Dan Wilson to Retire

Dave · September 12, 2005 at 3:08 pm · Filed Under Mariners 

There’s a press conference that will be held in about an hour where its expected that Dan Wilson will announce his retirement, effective at the seasons end.


77 Responses to “Dan Wilson to Retire”

  1. msb on September 12th, 2005 7:11 pm

    #38– interestingly, Wilson et al. seem to think that he’d actually do better catching an inning than he would hitting (and then having to run) Guess we’ll see at the end of the month…

  2. Scraps on September 12th, 2005 7:23 pm

    I don’t think Olerud’s lead in defense at first base erases Davis’s edge in batting, especially considering Davis was there longer.

  3. Ralph Malph on September 12th, 2005 7:27 pm

    So he’ll catch an inning and do what if he has to chase down a popup or a passed ball?

    This would be a very bad idea. They damn well better not do it against a team in a pennant race. That would be making a mockery of the game.

    Although, come to think of it, they’ve already done that.

  4. Ralph Malph on September 12th, 2005 7:28 pm

    OK, I’ll agree to Alvin over Olerud at 1B. He is Mr. Mariner, after all.

  5. MarinerDan on September 12th, 2005 7:33 pm

    Dan —

    Thanks for your contributions. You were a hard-nosed player, a competitor, and a true Mariner.

    You will be remembered.

  6. IceX on September 12th, 2005 8:02 pm

    Clement is in the wings, but he’s got a development curve ahead of him. Defense and the riggors of a long schedule are all going to be something he needs to develop over the next couple of years to become the starting catcher. He’s already declared that he’s going MLB this last year, and as an FA, an Iguchi-style acquistion (5 million/2 years, 3rd year option) isn’t far out of question. He’d be a perfect stopgap for Clement and a smart acqusition for cost effective players without sacrificing the quality part of the equation.

  7. Allen McPheeters on September 12th, 2005 8:10 pm

    I was never a big fan of Wilson’s but he is the only player I ever saw hit an inside-the-park homerun – at the Kingdome, against Detroit, the last year the M’s were indoors. He hit a double off the wall in right center that the RF misplayed. Pretty damn exciting.

  8. Anne on September 12th, 2005 8:11 pm

    Forgive my getting sentimental and girly, but combined with the recent “when did you become a baseball fan” post, this seems an appropriate story.

    Spring 2001, my freshman year of college at UW. After a failed attempt at teaching myself to like coffee (which I finally succeeded at attaining while living in Europe, go figure), I was searching for another way to “become a Seattleite.” I decided to adopt a local sports team, and baseball being the least objectionable of the three big pro sports, settled on the Mariners. Starting Opening Day I tried to catch as many games as I could on tv. I knew Edgar already, of course, but I got to know Boone and Olerud and Cameron and had fun learning the strategy. It was entertaining enough to keep watching, and I had no idea that winning so frequently was anything special!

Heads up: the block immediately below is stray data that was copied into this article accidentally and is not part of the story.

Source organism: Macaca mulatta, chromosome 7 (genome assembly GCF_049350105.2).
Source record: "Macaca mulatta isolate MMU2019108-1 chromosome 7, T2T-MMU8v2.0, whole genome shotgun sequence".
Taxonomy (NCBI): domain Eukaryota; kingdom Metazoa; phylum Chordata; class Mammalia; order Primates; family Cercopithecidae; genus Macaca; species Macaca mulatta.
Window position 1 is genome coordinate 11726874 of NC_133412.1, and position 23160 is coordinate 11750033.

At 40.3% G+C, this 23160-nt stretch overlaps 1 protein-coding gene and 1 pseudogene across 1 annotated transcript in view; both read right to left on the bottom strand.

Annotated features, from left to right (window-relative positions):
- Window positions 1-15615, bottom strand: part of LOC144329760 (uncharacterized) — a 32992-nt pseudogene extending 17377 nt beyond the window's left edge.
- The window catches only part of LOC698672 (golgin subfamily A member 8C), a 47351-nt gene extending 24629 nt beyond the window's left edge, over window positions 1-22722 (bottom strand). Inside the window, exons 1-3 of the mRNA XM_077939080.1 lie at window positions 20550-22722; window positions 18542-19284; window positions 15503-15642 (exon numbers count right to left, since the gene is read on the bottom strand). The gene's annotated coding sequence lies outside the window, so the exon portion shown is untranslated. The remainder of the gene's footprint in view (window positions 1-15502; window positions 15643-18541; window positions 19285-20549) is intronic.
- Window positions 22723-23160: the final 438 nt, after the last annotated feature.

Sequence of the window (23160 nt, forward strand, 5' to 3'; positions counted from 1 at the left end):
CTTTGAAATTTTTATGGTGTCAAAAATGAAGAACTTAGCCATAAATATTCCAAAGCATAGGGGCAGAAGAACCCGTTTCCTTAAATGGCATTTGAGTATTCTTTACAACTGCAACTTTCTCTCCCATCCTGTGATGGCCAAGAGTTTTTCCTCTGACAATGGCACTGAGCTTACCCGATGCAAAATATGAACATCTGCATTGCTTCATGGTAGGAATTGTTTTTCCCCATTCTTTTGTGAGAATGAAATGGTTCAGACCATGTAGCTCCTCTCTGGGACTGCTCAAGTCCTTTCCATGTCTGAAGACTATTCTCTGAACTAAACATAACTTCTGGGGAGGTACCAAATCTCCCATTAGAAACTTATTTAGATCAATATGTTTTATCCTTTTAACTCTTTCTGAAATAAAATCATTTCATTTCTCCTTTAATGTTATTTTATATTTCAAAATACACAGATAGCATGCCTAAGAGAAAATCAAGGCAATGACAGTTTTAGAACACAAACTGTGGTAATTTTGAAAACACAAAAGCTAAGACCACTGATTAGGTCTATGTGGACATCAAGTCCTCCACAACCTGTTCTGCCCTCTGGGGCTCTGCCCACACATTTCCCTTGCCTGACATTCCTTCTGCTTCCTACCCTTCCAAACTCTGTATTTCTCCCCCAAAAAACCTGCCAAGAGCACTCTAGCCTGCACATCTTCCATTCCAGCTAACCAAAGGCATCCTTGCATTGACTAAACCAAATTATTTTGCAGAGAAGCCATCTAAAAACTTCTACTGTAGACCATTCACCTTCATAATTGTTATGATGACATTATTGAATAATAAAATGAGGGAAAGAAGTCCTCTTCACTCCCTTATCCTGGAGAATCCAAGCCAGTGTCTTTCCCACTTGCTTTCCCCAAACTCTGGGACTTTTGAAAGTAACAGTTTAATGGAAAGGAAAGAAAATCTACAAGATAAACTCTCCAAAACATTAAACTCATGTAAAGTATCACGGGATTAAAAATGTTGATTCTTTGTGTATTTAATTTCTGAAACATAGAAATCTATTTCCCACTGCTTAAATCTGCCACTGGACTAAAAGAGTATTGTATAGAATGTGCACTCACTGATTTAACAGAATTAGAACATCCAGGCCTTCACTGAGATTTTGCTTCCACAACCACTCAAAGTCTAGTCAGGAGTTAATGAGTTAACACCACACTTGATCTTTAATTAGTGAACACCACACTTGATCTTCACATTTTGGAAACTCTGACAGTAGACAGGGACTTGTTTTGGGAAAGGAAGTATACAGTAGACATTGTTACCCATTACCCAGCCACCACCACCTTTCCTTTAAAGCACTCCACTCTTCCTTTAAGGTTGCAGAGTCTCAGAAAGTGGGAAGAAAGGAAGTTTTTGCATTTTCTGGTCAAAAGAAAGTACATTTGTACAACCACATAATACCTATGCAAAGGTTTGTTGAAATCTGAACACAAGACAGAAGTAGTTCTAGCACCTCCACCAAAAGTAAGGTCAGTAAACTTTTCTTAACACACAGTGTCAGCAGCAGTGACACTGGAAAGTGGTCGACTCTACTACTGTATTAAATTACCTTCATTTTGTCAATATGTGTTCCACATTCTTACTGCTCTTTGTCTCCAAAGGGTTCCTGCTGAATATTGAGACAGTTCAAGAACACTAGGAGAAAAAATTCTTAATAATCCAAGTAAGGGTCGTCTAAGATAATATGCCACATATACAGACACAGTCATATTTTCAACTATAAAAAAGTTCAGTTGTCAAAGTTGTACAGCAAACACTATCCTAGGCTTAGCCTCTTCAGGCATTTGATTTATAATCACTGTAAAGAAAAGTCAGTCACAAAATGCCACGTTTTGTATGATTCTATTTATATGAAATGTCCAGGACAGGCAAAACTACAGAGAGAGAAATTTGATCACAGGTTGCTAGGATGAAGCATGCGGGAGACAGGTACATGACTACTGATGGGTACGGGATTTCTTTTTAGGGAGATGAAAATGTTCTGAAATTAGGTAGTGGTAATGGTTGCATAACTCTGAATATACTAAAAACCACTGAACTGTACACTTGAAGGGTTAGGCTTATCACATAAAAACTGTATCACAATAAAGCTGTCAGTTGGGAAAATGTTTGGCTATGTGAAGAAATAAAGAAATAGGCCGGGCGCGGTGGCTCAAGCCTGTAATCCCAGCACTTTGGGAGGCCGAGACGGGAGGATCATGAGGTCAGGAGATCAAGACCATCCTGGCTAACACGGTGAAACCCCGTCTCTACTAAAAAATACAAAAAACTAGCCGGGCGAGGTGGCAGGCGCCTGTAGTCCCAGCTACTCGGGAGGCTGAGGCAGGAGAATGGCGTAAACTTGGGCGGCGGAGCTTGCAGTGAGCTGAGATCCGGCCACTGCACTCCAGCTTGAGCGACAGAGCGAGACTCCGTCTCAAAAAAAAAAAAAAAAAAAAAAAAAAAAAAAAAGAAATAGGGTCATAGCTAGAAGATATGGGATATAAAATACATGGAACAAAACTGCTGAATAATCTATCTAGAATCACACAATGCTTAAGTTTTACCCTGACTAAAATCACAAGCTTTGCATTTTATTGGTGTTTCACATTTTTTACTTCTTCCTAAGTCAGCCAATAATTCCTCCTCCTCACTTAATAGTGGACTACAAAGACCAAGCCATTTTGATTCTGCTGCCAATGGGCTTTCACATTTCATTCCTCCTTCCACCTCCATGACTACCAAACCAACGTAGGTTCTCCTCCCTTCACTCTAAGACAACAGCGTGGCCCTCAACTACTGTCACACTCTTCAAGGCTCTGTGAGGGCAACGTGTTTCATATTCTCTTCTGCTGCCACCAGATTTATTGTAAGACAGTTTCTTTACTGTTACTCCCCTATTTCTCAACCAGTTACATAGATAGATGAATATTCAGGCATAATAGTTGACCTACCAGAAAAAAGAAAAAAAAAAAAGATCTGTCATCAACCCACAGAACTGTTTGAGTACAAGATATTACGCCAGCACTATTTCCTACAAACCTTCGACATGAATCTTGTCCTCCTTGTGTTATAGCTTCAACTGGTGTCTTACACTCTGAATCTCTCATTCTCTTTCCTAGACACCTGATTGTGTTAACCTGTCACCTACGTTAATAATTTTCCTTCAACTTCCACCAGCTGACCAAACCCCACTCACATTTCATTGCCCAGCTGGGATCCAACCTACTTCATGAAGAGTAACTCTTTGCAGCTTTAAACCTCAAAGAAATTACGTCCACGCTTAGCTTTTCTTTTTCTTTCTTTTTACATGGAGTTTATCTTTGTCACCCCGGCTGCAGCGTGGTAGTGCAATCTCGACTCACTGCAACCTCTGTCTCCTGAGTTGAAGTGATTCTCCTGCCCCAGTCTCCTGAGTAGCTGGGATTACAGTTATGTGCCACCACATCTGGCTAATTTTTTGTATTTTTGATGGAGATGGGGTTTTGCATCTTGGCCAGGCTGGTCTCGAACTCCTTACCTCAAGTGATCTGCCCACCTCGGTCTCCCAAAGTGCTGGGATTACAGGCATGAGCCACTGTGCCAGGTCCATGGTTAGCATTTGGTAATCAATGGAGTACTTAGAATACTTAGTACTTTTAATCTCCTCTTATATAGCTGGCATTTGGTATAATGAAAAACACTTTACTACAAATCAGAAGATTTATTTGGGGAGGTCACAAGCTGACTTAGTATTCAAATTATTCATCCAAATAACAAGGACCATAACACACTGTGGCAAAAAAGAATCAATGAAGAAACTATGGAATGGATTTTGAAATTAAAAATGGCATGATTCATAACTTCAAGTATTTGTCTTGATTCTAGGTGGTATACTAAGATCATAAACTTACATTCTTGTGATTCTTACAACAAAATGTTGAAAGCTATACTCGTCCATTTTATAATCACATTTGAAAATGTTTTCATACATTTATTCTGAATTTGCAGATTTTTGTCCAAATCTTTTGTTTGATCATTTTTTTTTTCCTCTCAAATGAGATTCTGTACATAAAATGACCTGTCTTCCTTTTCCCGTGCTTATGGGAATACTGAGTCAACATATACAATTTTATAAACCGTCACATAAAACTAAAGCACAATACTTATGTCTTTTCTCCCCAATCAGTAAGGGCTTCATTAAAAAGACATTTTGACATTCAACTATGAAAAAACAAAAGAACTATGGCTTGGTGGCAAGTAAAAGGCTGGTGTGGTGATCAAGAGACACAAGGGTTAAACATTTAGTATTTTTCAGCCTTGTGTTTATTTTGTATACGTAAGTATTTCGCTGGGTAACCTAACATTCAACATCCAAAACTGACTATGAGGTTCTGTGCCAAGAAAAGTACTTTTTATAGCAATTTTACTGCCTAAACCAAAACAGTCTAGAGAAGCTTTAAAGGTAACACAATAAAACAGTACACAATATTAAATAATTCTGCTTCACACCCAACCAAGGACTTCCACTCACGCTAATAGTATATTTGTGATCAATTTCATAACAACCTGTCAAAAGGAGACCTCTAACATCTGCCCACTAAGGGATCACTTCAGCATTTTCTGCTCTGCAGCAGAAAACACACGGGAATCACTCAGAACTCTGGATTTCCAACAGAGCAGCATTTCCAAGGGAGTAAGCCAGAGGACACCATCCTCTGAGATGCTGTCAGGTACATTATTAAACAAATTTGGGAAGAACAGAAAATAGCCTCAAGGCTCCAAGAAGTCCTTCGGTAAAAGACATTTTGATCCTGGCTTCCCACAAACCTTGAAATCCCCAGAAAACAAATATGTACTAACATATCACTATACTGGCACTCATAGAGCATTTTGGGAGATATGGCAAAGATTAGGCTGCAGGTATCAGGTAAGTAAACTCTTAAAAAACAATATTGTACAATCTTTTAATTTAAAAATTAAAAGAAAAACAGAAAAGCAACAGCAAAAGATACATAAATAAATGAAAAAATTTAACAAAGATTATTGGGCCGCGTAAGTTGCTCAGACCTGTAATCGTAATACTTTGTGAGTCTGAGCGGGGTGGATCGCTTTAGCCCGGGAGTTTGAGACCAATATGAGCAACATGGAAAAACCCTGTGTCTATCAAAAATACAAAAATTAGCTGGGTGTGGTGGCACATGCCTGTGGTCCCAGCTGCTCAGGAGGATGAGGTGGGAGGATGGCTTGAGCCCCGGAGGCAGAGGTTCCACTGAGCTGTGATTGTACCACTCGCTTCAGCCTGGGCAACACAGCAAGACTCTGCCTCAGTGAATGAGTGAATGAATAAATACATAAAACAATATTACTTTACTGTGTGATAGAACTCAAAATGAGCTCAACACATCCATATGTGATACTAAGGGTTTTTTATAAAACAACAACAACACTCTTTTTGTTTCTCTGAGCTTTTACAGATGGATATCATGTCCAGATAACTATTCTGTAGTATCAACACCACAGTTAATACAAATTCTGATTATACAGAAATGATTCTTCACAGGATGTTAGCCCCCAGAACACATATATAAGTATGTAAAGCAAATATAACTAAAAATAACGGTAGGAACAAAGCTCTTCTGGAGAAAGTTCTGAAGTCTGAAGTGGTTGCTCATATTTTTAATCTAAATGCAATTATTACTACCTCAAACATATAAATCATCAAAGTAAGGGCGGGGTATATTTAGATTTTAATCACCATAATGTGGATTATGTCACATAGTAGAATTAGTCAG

Around the end of April I was perched on the couch with the game on in the background as I did homework, and I looked up at just the right moment to catch the most spectacular play I had ever seen (in three short weeks of baseball-watching). The batter popped the ball up behind the plate and the catcher – some guy named Wilson whom I had never noticed to that point – leaped up, threw off his mask, sprinted to the wall, slid, and caught the ball right as he ran into the fence.

    I don’t know why that play struck me so much between all the other amazing and new things I had seen in the infancy of that season, but I sat there with my mouth agape and at that moment I fell in love with the game of baseball.

    For that I will always have a soft spot for defensive catchers and FO2s, and will always be a Dan Wilson fan.

  9. Adam S on September 12th, 2005 8:29 pm

    If they feel a need to get Wilson on the field, he could be the starting catcher, catch for one pitch or one hitter, and be replaced by a real catcher walking off to a standing ovation.

    More realistically they could have him bring out the lineup card or go make a pitching change, as Edgar did.

  10. jim on September 12th, 2005 8:45 pm

    Agree msb and Adam, his appearance behind the plate would be brief – one inning or maybe one batter. Only he and his radiologist and orthopedist know what his knee’s really like. But if re-injury isn’t imminent, I would think he could numb it up and squat for one inning. Would be less risky than batting I believe, and batting would be likely to be a letdown. Geez, the guy was a hockey goalie once too! But, in order to make pulling him an event, maybe one batter in the 9th then replace him with Catcher #3?

    But, even a pitching change appearance would be nice if playing’s right out of the question.

  11. Rob on September 12th, 2005 9:39 pm

    I started watching baseball when I was 8 in the 94 season. As I was a catcher in little league, I liked Dan. In 95 he became my favorite player, and I don’t just mean on the M’s, but in all of baseball. I know it has no basis, and I know that perhaps he wasn’t always the best, but you could always COUNT on Dan. Anyone who could catch Randy when he lost control in 95-97 was a darn good catcher. And it was always Dan.